The press seems to have effectively ended Woody Allen's career by letting actors know they'll be shamed if they choose to work with him. I'm opposed to this on moral grounds -- I think history will view it as blacklist-y -- but, having seen Wonder Wheel, I'm not sure it matters much in terms of depriving us of potential great art.
I say this not because I think Wonder Wheel is awful. In fact, I think, like Cafe Society, the film has its fascinating elements, But, while, after seeing Cafe Society, I thought maybe Woody had it in him to still create a great film if he got all his ducks in a row, after seeing Wonder Wheel, I'm inclined to think he can no longer distinguish between a good idea and a bad one, a workable concept and a disastrous one, so we'd be doomed to a succession of half-assed efforts where effective moments are drowned out by dire ones.
It's easy to pick out the flaws in Wonder Wheel -- the borrowing BJ notes from mid-century drama (Justin Timberlake doing his Larry Slade/Iceman monologues, a View from the Bridge-ish father looking too longingly at his daughter, Kate Winslet near the end doing full-on late Act Two Blanche); the way every scene inside the apartment feels like it's staged for proscenium; an over-reliance on voice-over narration. But one can't dismiss the strong points: the visualization of Coney Island as simultaneous fantasy paradise and point of desperation (both effectively conveyed by Storaro's superb cinematography); the occasional graceful narrative moment (the way the gangsters' initial pass-through is referred to as "the shadow of death"); some wonderful backstory monologues written for (and beautifully performed by) Winslet; and, above all, a stunning late-film moment that is so logical yet startling that it stops you cold. If this were a fully-realized film, this would be a moment that would be spoken of in the same breath with classic scenes -- Michael Corleone in the Italian restaurant; Holly Martens deciding to turn on Harry Lime; Ratso Rizzo confessing he can't walk anymore. Even if the film just worked as flat-out melodrama, it could rank with Gene Tierney's decision in Leave Her to Heaven. But Allen vitiates it almost entirely by having Timberlake parse out the entire sequence and explain it laboriously/literally -- which drains the film of its last ounce of juice.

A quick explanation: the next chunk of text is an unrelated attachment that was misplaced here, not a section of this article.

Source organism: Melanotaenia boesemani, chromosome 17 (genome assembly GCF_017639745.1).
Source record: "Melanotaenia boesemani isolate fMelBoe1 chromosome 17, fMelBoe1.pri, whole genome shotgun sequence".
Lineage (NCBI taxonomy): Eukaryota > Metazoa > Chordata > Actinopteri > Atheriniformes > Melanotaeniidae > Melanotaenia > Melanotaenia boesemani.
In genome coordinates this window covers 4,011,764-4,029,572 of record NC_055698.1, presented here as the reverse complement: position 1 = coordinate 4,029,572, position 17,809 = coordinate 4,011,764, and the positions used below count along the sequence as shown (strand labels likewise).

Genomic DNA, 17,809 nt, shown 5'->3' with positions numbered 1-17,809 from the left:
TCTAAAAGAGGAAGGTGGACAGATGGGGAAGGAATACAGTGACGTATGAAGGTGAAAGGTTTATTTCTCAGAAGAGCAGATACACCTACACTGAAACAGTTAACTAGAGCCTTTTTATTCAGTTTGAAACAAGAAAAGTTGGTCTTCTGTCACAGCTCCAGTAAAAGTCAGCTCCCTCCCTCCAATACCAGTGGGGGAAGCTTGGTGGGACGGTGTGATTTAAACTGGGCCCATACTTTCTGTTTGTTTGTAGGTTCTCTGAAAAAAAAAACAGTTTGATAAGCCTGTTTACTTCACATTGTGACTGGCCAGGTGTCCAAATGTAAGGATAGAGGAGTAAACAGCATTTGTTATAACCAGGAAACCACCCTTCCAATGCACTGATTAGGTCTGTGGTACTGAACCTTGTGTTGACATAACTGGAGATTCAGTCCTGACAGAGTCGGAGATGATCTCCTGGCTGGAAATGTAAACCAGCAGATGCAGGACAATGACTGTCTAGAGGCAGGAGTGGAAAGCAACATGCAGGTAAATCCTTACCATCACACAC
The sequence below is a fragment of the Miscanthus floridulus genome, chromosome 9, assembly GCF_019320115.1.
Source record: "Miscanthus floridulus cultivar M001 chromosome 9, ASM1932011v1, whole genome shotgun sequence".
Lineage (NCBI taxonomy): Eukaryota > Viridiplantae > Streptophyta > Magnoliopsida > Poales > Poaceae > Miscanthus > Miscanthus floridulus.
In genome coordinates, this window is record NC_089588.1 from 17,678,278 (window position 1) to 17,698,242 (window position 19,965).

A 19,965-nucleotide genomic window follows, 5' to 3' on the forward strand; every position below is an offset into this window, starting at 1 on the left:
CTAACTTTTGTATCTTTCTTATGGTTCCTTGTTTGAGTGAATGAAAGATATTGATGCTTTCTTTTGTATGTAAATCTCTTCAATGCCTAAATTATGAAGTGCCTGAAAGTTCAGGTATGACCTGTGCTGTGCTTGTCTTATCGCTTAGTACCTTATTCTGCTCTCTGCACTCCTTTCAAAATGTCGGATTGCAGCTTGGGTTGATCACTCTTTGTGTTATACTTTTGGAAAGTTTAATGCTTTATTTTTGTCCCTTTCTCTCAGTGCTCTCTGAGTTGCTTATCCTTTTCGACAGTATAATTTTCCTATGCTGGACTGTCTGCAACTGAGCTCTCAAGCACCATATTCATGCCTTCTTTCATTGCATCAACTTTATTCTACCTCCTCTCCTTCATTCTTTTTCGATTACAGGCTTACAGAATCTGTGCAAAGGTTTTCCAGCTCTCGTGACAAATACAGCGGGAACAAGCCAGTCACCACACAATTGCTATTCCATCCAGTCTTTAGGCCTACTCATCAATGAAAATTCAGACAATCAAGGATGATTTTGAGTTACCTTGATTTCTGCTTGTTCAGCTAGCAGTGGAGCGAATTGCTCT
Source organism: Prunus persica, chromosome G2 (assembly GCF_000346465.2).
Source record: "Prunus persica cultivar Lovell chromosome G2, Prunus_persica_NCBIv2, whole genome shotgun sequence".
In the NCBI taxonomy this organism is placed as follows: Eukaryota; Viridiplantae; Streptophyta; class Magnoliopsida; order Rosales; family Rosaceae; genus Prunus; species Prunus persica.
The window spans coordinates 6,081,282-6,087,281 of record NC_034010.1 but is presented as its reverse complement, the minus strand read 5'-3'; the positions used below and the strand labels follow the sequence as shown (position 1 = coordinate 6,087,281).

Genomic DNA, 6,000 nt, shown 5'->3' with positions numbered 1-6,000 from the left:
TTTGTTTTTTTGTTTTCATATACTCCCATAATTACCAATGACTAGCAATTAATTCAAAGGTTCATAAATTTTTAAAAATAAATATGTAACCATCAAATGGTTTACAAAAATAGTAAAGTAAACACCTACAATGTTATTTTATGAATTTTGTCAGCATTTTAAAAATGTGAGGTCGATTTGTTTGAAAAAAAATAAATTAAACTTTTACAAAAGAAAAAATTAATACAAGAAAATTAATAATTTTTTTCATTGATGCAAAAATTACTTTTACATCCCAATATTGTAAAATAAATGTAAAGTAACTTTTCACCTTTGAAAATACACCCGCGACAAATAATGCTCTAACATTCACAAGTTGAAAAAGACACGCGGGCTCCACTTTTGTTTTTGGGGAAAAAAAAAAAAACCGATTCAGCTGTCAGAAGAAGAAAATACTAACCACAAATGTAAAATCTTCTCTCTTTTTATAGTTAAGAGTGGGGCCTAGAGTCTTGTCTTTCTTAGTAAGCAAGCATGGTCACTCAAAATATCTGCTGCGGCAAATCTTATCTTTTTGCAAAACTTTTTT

I can see both why Kate Winslet was rumored to be seriously in the Oscar conversation and why she dropped out in the end. She has individual moments that are absolutely stellar: her under-the-boardwalk monologue about how her dream relationship fell apart is beautifully written, wonderfully performed, and Allen gives her the full close-up treatment. Yet he then undercuts her by having the scene continue with another story -- one not nearly so compelling or as well-constructed -- that almost zeroes out the scene's impact. It's as if he left all the chaff mixed in with the wheat. If Winslet had been allowed to live up to her performance's highest points throughout -- which is mostly to say, if the film had been better -- I think this might have been viewed as one of her greatest efforts, an award-worthy tour de force. Instead, it's a worthy effort undone by directorial missteps and a mediocre surrounding effort.